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Chiral Polysiloxanes for Resolution of Optical Antipodes.

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Evidence for the intermediacy of (2) is provided (i) by
the insensitivity of the yields of (6) and (7) to addition
of a trapping agent for (2)[61, and (ii) by the fact that the
product yields according to
[5] Corresponding heterocycles metastable up to about 35°C are obtained
from ( I ) and organyl azides ( e . g . R=Ph, tolyl); they decompose by
isomerization and fragmentation like ( 4 ).
[6] The trapping agent does not react directly with ( 4 ) .
[7] According to our findings, (2) is also formed by thermolysis (ca. 90°C)
ofthe [2 +2] cycloadduct [2] accessible from ( I ) and Me3SiN=NSiMe3.
[ 8 ] At higher temperature (90"C), (3) is formed in about 20 % yield alongside
(5).
[9] Noce added in proof(Apri1 15, 1978): The efiicacy of compounds +Six as
trapping agents for (2) increases along the series (MelSiO)3 <
Me3SiNMe2 < Me3SiOMe < Me3SiC1 < Me3SiN3.
are independent of the source of (2)"'.
Like (l)lz], (2) shows an, albeit considerably lower, tendency to undergo cycloaddition to multiple bond systems.
Thus (2) reacts with itself or with benzophenone in a [2+2]
cycloaddition. Unlike ( I ) , however, (2) does not react with
bis(trimethy1)diazeneto form four-membered rings. Moreover,
[2 + 31 cycloaddition of (2) and trimethylsilyl azide to give
(3) plays only a minor role, especially at low temperatures
(O"C)[81,whereas ( 1 ) reacts quantitatively with Me3SiN3 to
form ( 4 ) . Dienes which can form Diels-Alder adducts with
( I ) could not formerly be subjected to [2+4] cycloaddition
with (2).
On the other hand, the tendency to undergo insertion into
single bonds of type >Si-X
according to
(2)
+
X-Sit
+ MezSi-NSiMe,
I
x
I
Sit
appears to be greater for (2) than for ( I ) . Thus (2) and trimethylsilyl azide give ( 5 ) in high yields, whereas the silaethene
( 1 ) does not insert at all into the Si-N bond of Me3SiN3.
Trimethylsilyl chloride also reacts with (2) mainly according
to the above equation (slight dimerization of (2) occurs),
but only to a limited extent with ( 1 ) . Hexamethylcyclotrisiloxane still gives an eight-membered ring with (2) (dimerization of (2) is the principal reaction), but not with ( 1 )['I.
Procedure
BuLi (0.79mmol) in diethyl ether (2ml), and then MesSiN3
(91 mg, 0.79 mmol) in diethyl ether (1 ml) are added dropwise
to TosOSiMeZ-CBr(SiMe3)2[2' (370 mg, 0.79 mmol) dissolved
in a mixture of diethyl ether (5 ml) and tetrahydrofuran (5 ml)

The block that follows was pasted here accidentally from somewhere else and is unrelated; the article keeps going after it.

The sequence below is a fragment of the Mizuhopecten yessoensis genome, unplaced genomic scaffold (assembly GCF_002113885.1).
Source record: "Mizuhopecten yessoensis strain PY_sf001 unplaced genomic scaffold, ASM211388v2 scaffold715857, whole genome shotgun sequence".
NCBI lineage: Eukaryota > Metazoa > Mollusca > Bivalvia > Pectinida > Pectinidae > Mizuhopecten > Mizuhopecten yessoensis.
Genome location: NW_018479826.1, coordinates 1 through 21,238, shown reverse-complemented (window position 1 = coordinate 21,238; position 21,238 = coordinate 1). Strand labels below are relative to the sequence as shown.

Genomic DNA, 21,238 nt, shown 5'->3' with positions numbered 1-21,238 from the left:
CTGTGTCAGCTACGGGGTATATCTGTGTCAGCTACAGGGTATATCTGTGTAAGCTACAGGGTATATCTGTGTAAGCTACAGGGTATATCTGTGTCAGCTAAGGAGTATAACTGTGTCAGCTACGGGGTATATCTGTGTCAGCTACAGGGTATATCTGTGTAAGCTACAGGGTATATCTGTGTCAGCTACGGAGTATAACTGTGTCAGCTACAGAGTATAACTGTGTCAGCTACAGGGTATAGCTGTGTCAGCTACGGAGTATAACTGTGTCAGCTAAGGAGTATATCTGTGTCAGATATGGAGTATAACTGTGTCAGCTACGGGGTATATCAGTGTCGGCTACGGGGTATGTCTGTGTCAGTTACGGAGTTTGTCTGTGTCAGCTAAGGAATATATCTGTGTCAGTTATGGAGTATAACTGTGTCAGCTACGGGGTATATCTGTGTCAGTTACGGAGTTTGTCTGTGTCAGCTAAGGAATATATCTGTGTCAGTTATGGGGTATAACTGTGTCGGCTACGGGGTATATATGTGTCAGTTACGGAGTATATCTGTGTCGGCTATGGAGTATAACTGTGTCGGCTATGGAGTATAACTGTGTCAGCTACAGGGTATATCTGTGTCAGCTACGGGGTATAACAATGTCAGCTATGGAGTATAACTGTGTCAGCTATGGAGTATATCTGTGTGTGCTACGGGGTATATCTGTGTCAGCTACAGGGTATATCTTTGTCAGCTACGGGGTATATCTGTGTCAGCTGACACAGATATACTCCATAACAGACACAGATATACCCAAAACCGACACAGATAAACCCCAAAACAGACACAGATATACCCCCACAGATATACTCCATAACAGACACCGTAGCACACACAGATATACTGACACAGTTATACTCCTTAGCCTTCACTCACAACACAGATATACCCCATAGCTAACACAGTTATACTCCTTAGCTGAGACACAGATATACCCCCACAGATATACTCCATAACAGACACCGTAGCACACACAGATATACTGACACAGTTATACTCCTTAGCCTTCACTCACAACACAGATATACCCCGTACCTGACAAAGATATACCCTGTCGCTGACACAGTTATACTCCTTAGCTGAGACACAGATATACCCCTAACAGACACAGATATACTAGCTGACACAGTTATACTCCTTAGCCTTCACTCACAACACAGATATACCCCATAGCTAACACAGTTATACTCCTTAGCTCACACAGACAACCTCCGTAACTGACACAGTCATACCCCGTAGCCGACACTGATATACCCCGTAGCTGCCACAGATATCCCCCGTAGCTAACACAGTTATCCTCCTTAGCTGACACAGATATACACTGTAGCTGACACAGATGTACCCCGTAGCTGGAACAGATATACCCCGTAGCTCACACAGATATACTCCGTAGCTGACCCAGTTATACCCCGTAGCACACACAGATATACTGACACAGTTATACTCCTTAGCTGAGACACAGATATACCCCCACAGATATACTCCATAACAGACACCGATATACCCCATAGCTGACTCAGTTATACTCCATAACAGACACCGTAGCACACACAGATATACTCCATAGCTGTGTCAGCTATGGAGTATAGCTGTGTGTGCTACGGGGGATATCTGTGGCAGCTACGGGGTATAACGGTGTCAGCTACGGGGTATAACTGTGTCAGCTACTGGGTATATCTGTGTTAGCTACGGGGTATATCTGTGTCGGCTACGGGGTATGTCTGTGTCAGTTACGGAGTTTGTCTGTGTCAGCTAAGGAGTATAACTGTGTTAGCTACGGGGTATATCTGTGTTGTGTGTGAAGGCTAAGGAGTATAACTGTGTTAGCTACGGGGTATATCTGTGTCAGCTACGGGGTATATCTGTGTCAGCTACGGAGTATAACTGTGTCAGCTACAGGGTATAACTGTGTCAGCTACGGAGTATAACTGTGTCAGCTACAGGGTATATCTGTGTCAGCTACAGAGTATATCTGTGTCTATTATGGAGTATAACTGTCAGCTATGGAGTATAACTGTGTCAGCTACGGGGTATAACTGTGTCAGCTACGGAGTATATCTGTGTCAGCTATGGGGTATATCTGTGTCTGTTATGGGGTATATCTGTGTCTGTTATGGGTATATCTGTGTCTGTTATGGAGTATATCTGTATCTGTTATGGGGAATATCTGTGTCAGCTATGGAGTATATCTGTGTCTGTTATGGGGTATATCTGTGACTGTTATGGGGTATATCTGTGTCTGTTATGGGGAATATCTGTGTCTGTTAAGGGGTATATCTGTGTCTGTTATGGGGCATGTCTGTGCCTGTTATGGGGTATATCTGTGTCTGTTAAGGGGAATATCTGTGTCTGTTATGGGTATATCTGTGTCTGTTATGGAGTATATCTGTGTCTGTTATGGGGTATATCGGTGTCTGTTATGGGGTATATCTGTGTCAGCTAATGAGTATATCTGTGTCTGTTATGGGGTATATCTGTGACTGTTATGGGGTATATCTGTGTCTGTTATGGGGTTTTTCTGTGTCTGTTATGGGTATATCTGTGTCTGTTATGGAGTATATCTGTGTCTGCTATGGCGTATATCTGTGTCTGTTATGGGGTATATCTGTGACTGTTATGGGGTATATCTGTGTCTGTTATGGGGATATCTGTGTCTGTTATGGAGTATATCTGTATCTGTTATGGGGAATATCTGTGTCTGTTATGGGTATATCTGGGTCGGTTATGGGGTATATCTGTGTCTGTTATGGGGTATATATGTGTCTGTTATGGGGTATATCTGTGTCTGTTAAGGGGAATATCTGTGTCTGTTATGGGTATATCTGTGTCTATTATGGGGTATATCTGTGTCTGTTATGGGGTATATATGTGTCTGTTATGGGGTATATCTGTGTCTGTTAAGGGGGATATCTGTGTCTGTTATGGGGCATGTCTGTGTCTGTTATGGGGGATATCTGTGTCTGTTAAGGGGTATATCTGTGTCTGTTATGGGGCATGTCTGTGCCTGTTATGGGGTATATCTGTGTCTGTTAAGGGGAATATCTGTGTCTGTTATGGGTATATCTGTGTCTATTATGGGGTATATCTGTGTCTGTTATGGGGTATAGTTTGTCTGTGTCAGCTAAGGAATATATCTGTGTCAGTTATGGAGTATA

cooled to - 110°C. The reaction mixture is first warmed to
-55"C, whereupon ( 4 ) and insoluble TosOLi are formed,
and then-after addition of the desired reactant for (2)-to
room temperature.
Received: February 20, 1978 [Z 943 IE]
German version: Angew. Chem. 90. 393 (1978)
CAS Registry numbers:
( I ) , 62139-73-5; (2), 66239-89-2; ( 3 ) , 66239-88-1; ( 4 ) , 66239-874; ( 5 ) ,
66239-86-9: (61.66239-85-8; (?), 30006-66-7; (81, 2954-84-9; TosOSiMe2CBr(SiMe3)2, 621 82-97-2; Me3SiN3, 4648-54-8
Unsaturated Silicon Compounds, Part 2.-Part 1: [2]. Also Part 43 of
Compounds of Silicon and Its Group Homologs.-Part 42: [J].
[2] N . Wiberg, G. Preiner, Angew. Chem. 89, 343 (1977); Angew. Chem.
Int. Ed. Engl. 16, 328 (1977).
[3] C. M . Golino, R . D. Bush, L. H . Sommer, J. Am. Chem. SOC. 96, 614
(1974); L. H . Sommer, D. R. Parker, J . Organomet. Chem. 110, C t
(1976); A . Meller, U . Klingebiel, Angew. Chem. 88, 307 (1976); Angew.
Chem. Int. Ed. Engl. 15, 312 (1976); Cbem. Ber. 109, 2430 (1976).
[4] N . Wiberg, G. Ziegleder, Chem. Ber. 1 1 2 , No. 6 (1978).
[I]
Angew. Chem. lnt. Ed. Engl. 17 (1978) N o . 5
Chiral Polysiloxanes for Resolution of Optical Antipodes [**]
By Hartmut Frank, Graeme, J . Nicholson, and Ernst Buyer"]
Enzymes and receptors are responsible for the specific reactions and recognition of optical antipodes in nature. In the
case of synthetic drugs too, one enantiomer is usually more
active than the other. Proteins can thus undergo selective
interaction with enantiomers from an enormous variety of
substances. We have attempted to impart nature's enantiomeric selectivityto synthetic polymers with amino acid groups.
In order to study such interactions between optically active
substrate and an amino acid or peptide group as active site,
we have synthesized polymeric organosiloxanes to which an
active site, e. g. an L-amino acid, is linked with dicyclohexylcarbodiimide in the final synthetic step. Introduction of this
site at an earlier stage proved unsatisfactory owing to the
danger of racemization. Suitable polymeric backbones are
copolymers of poly[(2-carboxylpropyl)methylsiloxane], octamethylcyclotetrasiloxane, and hexamethyldisiloxane; an
amino acid or peptide group is linked as amide to the terminal
carboxylic group.
The individual chiral centers must be separated by a siloxane
chain of certain length to achieve optimum interaction and
viscosity of the polymer.
The polymer-substrate interaction has been studied by gas
chromatography. There is still no stationary phase of wide
applicability for the gas chromatographic resolution of enantiomers. Not all enantiomeric pairs of natural amino acids
can be separated with the low-molecular phases developed
for amino acids by Gil-Ad'].
The new polysiloxanes with covalently bound amino acid
or peptide groups can be used as stationary phases between